4. Turning to the merits, it is clear that the appeal hinges on a question of fact which must be determined on the evidence. As this has been fully reviewed in the Courts in India, their Lordships do not find it necessary to enter upon a detailed examination of the documentary and oral evidence adduced by the parties. The lay witnesses called in support of the plaint made the case that Somasundara began to lose his reason some two years after his marriage. Among these witnesses were the plaintiff and her mother -who, no doubt, had an interest in the suit. But it may be observed, in this connection, that their views as to Somasundara's sanity had been expressed a considerable time before the earliest of the transactions challenged in these proceedings, for, on August 20, 1930, the plaintiff had caused a notice to be published in the District Gazette, Trichinopoly, warning all concerned that any money dealings with her husband would not be valid on account of his lunacy. The numerous witnesses called on behalf of the defendants were all lay and except for two (Nos. 23 and 24) who openly supported the plaintiff, they together made the case that Somasundara had always been a person of sound mind. In this conflict of testimony the importance of the two medical witnesses examined for the plaintiff need not be emphasised. Of these, Dr. G.R. Parasuram was Deputy Superintendent of the Government Mental Hospital at Madras. He had examined Somasundara in February, 1931, and again at the end of July and beginning of August, 1932. He found symptoms of dementia praecox and formed the conclusion on both occasions that Somasundara was not sane. On the second examination he observed a deterioration in appearance but found his mental condition much as before. The second medical witness was Dr. S.P. Sarma, the District Medical Officer of Trichinopoly. He had Somasundara under observation from the 15th. till July 28, 1932, and found him of unsound mind and incapable of managing his affairs. The attitude of the Subordinate Judge to the testimony of these witnesses has already been remarked. The High Court found itself unable to adopt that attitude. It saw no reason to discredit either of the medical witnesses and it is plain that their testimony played an important part in leading the High Court to reverse the decision of the Subordinate Judge.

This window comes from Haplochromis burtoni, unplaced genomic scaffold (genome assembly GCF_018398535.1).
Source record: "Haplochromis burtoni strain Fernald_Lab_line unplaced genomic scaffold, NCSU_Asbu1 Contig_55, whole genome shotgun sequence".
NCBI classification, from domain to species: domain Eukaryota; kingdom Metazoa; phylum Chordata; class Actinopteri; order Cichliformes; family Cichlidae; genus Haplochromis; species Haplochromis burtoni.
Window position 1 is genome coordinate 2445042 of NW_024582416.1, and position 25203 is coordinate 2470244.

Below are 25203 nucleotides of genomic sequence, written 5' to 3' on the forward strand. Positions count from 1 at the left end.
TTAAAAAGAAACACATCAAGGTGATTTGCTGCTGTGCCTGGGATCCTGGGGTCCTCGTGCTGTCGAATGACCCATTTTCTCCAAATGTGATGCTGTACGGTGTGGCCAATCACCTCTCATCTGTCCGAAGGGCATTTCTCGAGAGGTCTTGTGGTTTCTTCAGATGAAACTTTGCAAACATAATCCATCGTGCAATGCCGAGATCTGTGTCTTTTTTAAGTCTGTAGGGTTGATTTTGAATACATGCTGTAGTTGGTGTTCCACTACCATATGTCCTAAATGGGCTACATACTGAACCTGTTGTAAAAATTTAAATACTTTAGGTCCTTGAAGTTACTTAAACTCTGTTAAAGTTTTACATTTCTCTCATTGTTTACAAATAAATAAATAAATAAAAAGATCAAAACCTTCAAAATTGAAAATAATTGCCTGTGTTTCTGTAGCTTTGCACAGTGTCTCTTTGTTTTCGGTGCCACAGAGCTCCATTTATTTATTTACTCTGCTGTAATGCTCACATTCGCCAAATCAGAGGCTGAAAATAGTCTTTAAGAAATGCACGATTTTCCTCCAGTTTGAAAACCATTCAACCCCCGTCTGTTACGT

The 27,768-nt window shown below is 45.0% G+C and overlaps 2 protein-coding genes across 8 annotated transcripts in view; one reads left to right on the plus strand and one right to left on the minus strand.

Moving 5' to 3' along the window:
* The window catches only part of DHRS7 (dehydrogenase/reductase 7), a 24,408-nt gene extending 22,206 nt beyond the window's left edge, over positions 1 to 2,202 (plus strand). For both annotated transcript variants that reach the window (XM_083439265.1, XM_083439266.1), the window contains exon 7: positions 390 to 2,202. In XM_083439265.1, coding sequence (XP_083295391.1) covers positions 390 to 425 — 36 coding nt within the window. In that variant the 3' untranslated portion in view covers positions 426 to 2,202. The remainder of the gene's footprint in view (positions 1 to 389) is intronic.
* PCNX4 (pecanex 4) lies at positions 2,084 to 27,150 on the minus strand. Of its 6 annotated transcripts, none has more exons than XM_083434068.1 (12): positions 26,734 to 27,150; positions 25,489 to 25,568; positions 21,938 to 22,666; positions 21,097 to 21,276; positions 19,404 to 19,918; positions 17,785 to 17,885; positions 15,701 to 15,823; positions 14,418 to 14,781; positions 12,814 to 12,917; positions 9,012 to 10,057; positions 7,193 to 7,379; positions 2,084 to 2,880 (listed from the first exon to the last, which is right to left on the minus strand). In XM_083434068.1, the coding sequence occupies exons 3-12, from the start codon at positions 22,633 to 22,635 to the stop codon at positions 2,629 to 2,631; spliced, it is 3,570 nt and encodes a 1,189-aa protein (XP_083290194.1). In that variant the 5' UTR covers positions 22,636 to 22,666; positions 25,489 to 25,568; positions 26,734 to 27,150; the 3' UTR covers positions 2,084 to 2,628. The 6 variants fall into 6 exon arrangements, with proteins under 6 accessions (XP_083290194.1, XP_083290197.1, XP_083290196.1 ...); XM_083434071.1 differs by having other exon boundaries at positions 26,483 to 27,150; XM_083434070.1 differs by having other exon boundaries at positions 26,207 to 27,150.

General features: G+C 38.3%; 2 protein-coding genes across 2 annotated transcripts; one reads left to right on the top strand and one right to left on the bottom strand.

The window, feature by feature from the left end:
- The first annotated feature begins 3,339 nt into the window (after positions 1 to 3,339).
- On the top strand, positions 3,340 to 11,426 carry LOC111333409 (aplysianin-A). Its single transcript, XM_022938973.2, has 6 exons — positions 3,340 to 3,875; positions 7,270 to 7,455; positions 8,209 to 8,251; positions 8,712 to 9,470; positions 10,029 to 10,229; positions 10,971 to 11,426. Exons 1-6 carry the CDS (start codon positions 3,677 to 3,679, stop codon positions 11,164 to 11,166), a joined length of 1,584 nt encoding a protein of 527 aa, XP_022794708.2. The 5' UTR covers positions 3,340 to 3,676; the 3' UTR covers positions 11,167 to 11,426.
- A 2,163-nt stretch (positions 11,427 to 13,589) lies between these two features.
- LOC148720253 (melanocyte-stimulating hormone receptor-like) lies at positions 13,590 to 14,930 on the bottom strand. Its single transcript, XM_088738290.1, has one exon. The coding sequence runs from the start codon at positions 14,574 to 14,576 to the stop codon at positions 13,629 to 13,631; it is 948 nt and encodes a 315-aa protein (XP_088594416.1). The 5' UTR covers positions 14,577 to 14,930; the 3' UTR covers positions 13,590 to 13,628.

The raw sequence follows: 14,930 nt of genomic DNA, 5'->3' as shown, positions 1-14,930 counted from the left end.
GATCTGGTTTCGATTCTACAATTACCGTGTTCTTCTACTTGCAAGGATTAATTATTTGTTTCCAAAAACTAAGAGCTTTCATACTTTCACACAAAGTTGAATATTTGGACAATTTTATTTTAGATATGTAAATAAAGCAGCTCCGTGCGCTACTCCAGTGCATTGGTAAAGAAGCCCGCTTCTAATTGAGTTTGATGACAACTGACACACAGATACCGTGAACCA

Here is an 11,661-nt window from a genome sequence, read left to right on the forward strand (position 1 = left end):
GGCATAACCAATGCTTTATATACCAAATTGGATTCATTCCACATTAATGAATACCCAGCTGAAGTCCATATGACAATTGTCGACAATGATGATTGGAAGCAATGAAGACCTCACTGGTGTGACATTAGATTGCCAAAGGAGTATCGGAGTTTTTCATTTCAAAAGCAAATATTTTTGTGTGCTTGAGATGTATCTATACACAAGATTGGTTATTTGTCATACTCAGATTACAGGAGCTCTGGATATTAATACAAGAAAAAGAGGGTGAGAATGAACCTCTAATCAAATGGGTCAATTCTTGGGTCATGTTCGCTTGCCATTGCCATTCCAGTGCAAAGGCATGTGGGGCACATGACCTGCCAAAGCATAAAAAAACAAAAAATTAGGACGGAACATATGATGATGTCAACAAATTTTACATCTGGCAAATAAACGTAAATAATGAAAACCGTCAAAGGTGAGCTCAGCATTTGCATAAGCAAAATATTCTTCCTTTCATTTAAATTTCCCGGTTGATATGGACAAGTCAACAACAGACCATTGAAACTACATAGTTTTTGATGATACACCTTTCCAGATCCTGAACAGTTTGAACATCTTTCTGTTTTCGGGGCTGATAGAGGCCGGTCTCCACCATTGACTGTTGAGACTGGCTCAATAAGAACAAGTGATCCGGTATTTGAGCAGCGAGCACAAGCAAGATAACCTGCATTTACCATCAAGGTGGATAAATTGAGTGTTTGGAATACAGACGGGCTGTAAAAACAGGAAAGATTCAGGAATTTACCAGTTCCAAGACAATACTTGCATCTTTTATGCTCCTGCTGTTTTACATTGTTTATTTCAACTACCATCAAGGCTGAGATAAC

5. After a careful consideration of the evidence their Lordships are satisfied, beyond any question, that the view taken by the High Court was the right view and should be affirmed. They can see no reason to justify the strictures passed upon the medical testimony by the Subordinate Judge. The evidence of these witnesses seems to have been based on a conscientious examination of the patient. Their competence was not in any way challenged and there is nothing in the case to suggest that either had any interest in the suit or bias in favour of the plaintiff. The strange sequence of transactions which were the subject of the present and another contemporaneous suit and which left Somasundara stripped of his possessions, and thus qualified to sue as a pauper, offers strong corroboration of the medical testimony and of the substance of the story told by the plaintiff. In their Lordships' opinion the whole weight of the evidence supports the finding that Somasundara was of unsound mind throughout the relevant period.
6. There remains for consideration a subsidiary point raised on behalf of the first-named appellant, Pethu Reddiar. The consideration stated in the sale-deed made in his favour and dated November 16,1931 (exhibit XTV), was Rs. 3,000. According to the document this amount was mode up of five sums of Rs. 294-8-0, Rs. 195-14-0, Rs. 1,100, Rs. 1,150, and Rs. 259-10-0, respectively. Of these the first three were due by Somasundara on foot of decrees which this appellant was to discharge by payment, the fourth was said to be due to this appellant as surety for Somasundara on a promissory note, and the fifth was stated in the sale-deed to be the amount of cash received by Somasundars. It was admitted that the first item had not been discharged, but this appellant claimed that he was entitled to recoupment in respect of the other sums in the event of his appeal failing and the sale-deed being set aside. The High Court was satisfied that the decrees for Rs. 195-14-0 and Rs. 1,000 had been paid but was not satisfied as to the payment of the other items or that this appellant had paid the decrees out of his own monies.
7. As the evidence stands their Lordships are of opinion that the decree payments of Rs. 195-14-0 and Rs. 1,100 should be regarded as paid by this appellant, Pethu Reddiar, out of his own pocket for the benefit of Somasundara, but they share the doubts of the High Court as to the other payments alleged. In the circumstances of the present case their Lordships consider that Pethu Reddiar will, upon complying with the orders affecting him in the suit, be entitled to be recouped the said sums amounting to Rs. 1,295-14-0, and no more, and that he should be at liberty to take credit for such amount in the ascertainment of mesne profits provided he has so complied.
8. Their Lordships will therefore humbly advise His Majesty that the appeal be dismissed and the decree of the High Court affirmed without prejudice to the right of Pethu Reddiar, the first-named appellant, to recoupment of the sum of Rs. 1,295-14-0 as aforesaid. The appellants must pay the costs of the appeal.